Mayor Lee, supervisors and representatives of workers’ rights, nonprofit, and business groups announced on June 10 that San Francisco will move forward with a consensus minimum wage ballot measure for November. The measure raises what would otherwise be an $11.03 local minimum to $12.25 on May 1, 2015, with raises each following July until $15.00 per hour is reached on July 1, 2018.
The proposed measure reaffirms San Francisco’s longtime national leadership on wages and other issues impacting low-wage workers. It includes none of the exceptions (like tip credits) invoked by other jurisdictions.
Since Mayor Lee announced support for a minimum wage hike last December, the question has come down to specifics. The challenge in reaching a consensus proposal was two-fold.
First, hundreds of nonprofit organizations expressed concern that they would be unable to afford the $15 minimum wage proposed by SEIU Local 1021 when it filed a ballot measure with the city. While the city would pick up this cost for nonprofit workers paid under city contracts, many nonprofit staff lack city funding.
Second, small businesses also expressed opposition. After SEIU Local 1021 announced its $15 plan, popular local businesses likes Books, Inc. and Cole Hardware spoke out against the measure. If these type of popular neighborhood serving businesses opposed a minimum wage hike, passage would be much more difficult.
The ultimate deal gives low-wage workers a nearly $2500 annual pay hike starting May 1, 2015. This rises to a $9000 increase once the $15.00 per hour begins in 2018. As I wrote a few days before the mayor’s announcement last December, “activists can pass no legislation or ballot measure that will do more to address income inequality in San Francisco in the next year than raising the city’s minimum wage.”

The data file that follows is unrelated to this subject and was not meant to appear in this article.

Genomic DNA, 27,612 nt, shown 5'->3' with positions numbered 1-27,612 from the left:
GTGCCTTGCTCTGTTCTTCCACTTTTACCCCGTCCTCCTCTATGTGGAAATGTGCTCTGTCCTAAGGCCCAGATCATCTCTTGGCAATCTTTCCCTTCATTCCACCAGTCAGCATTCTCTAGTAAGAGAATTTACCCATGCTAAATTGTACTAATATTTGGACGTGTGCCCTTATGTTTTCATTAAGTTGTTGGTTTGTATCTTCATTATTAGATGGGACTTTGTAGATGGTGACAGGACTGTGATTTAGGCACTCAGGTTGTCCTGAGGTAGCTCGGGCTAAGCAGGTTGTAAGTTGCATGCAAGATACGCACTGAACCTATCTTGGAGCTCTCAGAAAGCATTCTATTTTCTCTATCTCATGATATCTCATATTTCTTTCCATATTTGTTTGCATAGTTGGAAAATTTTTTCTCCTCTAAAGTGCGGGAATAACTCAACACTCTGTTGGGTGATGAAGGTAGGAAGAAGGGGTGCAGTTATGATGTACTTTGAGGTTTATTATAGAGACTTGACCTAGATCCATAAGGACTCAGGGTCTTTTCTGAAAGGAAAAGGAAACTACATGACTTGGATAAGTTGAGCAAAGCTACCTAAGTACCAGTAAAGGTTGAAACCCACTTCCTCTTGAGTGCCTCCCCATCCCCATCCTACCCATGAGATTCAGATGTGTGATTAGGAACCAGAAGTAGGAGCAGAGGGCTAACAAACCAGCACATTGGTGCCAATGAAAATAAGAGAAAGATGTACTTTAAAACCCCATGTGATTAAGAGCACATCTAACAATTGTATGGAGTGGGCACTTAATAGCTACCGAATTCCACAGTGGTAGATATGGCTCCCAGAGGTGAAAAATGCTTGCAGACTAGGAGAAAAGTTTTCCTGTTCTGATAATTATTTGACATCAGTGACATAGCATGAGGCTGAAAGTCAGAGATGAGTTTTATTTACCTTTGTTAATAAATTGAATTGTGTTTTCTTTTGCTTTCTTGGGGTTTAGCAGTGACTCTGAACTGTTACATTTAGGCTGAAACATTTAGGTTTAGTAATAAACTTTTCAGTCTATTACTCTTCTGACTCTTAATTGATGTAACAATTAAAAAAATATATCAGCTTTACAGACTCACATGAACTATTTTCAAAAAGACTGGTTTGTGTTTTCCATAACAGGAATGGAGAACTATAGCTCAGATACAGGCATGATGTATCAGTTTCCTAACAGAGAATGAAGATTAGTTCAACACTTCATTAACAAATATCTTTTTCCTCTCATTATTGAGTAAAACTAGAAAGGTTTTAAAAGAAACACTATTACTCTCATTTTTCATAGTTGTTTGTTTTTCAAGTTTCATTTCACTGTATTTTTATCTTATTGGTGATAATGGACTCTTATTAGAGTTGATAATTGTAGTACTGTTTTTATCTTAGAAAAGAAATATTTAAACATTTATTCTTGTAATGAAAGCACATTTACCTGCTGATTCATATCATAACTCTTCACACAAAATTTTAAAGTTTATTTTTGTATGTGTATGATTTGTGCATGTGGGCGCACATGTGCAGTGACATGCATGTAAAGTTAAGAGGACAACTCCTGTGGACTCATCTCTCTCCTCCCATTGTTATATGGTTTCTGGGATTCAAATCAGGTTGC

While many worked hard to get this deal done, special credit goes to Supervisor Jane Kim and SF Labor Council President Mike Casey. Both worked tirelessly to get worker and nonprofit groups to get a deal they could take pride in.
The minimum wage measure is expected to easily pass in November.
Closing Healthcare Loophole
Linked to the minimum wage deal was a separate agreement closing a longtime loophole in the city’s Healthy SF program. Supervisor David Campos has repeatedly tried to close this loophole, which has allowed employers to take back tens of millions of dollars from health care accounts when the funds are not used.
Campos’ new plan will solve this problem of employers withdrawing funds that other employees need by removing employers’ incentive to put money in such accounts It is estimated that 35,000 additional workers in San Francisco will benefit from the change.
So not only will low-wage workers get a raise, many will also get greater health care coverage. Quite a day in the City by the Bay!
Still Progressive San Francisco
The success on the minimum wage deal and the health care loophole should remind us that San Francisco remains far and away the nation’s most progressive major city. For all the talk about incoming tech workers altering San Francisco values, the city continues to pass the nation’s most progressive legislation.
In fact, under Mayor Lee and the current Board San Francisco is in a golden era for progressive measures. Ideas like a housing trust fund were long pipedreams before becoming reality in 2012. Those of us who backed the 2003 minimum wage hike with its index to inflation thought the issue was largely resolved—which it was until Fight for 15 changed the debate.
On issue after issue, San Francisco is far ahead of other cities. It still has many problems, and economic inequality and unaffordable housing top the list regardless of the minimum wage hike.
But no city more aggressively pursues, and implements, progressive solutions.
Randy Shaw is Editor of Beyond Chron. His most recent book is The Activist’s Handbook: Winning Social Change in the 21st CenturyFiled under: San Francisco News